Lincoln: We find out this season. The human threat is a far more prominent foe. That was also a very important thing that the writers wanted to show: how methodical the group could be in killing the walkers. They're becoming incredibly accomplished as a unit fighting the undead. It's almost telepathic: they're one organism because they've had to survive in silence for so long. That's how desperate they've become. The leadership qualities that Rick has that make him a good leader also become his biggest weaknesses. He will always lead to the weakest link: so the baby, if indeed the baby is born, will be a huge problem. In every situation, they're vulnerable if indeed they stay at the prison. His greatest strength is also his Achilles. For all intents and purposes, this group is all he's got and it could be all of humanity.
How has the Ricktatorship that emerged last season prepared him to face the Governor?
Lincoln: The Ricktatorship, when he says it isn't a democracy anymore was born out of extreme conditions -- they'd just been swarmed, we just lost lots of people, Rick had just killed Shane and they had nowhere else to go and are on the run again and everybody is falling apart. It was a wakeup call. It was more about stopping the blood flow rather than laying down policy. So when you meet them again, Rick has proven himself as a leader; no one has died and that's not even in question anymore. He's the leader. That fundamental idea of, "It's my way or the highway," it doesn't mean anything anymore because it's just a fact: he's the leader. What is evident is that he has moved much more toward a Shane-style decisionmaking. There is an almost reactive brutality to him where if there's a threat, it's a done deal that Rick will deal with it. It's an adaptation of Shane.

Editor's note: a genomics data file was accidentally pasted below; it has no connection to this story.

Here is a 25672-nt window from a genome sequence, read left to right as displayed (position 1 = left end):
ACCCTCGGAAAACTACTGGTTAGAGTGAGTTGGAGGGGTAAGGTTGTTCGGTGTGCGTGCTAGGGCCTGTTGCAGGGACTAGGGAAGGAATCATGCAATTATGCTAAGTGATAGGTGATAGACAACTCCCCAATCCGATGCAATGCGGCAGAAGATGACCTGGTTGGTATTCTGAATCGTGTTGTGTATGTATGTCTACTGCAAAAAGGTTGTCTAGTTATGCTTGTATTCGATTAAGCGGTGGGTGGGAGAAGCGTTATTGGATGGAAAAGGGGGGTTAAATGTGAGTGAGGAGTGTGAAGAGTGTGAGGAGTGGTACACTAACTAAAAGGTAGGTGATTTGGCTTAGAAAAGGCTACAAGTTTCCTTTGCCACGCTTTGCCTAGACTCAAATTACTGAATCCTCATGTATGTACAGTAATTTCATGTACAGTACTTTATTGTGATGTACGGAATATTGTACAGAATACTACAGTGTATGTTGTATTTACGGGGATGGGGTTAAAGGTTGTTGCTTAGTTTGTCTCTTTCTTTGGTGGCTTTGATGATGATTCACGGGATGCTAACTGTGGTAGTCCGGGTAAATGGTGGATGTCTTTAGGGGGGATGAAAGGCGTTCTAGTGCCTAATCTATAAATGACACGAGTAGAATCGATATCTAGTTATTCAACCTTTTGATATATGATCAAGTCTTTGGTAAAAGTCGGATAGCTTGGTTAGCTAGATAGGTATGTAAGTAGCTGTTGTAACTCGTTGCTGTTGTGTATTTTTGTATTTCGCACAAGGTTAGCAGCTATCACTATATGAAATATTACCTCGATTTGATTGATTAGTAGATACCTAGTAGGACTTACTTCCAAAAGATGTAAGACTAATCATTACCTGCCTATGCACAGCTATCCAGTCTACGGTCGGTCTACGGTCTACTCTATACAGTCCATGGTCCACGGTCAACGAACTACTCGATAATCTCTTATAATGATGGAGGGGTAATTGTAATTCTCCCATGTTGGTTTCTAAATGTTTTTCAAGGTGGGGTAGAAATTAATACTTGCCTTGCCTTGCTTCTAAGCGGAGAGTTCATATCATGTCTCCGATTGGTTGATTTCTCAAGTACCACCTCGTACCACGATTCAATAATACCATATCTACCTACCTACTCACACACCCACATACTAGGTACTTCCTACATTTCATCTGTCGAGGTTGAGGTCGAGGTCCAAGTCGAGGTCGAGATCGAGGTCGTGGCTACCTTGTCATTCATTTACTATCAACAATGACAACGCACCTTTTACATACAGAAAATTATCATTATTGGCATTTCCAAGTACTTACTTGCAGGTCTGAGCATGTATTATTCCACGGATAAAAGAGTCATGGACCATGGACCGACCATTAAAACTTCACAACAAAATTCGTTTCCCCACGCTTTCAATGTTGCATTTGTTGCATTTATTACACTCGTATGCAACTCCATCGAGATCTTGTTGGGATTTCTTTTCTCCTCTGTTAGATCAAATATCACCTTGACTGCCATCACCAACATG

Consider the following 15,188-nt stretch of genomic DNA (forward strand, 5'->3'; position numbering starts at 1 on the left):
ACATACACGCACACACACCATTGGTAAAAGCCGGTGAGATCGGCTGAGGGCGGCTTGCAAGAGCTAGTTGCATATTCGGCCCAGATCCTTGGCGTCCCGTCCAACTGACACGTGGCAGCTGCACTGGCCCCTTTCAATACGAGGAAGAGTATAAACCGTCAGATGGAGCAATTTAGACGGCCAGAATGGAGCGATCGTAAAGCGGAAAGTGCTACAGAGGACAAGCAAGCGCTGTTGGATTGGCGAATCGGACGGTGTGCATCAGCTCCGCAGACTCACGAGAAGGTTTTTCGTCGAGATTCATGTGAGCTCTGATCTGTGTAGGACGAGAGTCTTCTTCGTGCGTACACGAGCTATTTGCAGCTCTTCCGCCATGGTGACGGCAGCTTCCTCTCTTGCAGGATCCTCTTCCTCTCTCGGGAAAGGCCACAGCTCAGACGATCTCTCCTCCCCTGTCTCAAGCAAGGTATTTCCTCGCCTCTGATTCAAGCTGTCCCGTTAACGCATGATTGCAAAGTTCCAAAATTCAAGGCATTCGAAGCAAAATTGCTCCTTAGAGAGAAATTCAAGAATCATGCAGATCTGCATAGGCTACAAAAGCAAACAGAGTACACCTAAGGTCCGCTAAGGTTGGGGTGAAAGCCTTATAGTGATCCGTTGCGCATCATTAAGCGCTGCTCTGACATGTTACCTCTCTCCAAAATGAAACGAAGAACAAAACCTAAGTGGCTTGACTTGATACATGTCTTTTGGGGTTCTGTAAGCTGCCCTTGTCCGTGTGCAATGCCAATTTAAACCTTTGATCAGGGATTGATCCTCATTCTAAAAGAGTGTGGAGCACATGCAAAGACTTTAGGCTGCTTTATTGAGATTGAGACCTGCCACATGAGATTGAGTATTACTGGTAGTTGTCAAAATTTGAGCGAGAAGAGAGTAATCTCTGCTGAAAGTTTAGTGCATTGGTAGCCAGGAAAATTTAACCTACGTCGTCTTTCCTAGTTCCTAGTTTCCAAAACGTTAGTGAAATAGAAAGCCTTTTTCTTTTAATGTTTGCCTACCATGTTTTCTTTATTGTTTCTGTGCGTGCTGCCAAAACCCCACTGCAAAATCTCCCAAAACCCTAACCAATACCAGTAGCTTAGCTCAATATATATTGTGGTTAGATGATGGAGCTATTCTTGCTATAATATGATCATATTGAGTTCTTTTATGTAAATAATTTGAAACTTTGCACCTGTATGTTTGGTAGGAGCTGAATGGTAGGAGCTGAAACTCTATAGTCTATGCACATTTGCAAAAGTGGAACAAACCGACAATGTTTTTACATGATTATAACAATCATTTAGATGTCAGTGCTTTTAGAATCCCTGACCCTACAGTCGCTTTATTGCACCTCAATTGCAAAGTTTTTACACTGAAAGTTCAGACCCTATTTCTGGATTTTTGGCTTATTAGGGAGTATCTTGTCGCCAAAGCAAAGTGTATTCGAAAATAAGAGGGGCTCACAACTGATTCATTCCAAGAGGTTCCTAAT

How does your version of the Governor compare to the comics?
Morrissey: The comic character is much further in his psychological journey than our Governor. I start him earlier in his process. When we meet him in the book, he's a bad-ass straight off the bat doing evil things quite quickly. My character is not like that. We start him earlier in his genesis and he's a man running this town successfully and it's all about security and making sure you live in a secure place and anyone that does anything to unbalance or threaten that, then he'll come down on them like a ton of bricks and that's where his other side lives. He has certain psychological secrets as well which the audience gets to share. For all intents and purposes, for his populace and the people who meet him, he's a good guy. He's someone who's running the town as well as he can. He's much more of a politician and more of a man who is doing things that we as an audience will understand: how do our leaders keep the hostility at bay. It's very much a hawks and dove argument all the time in Woodbury and he's in the middle of it. He's a man who is emerging into the world. He's created this village in this place but he is growing himself as new things are coming at him. He has a plan for the village but he doesn't have a plan for the whole world and that's what's emerging in front of him.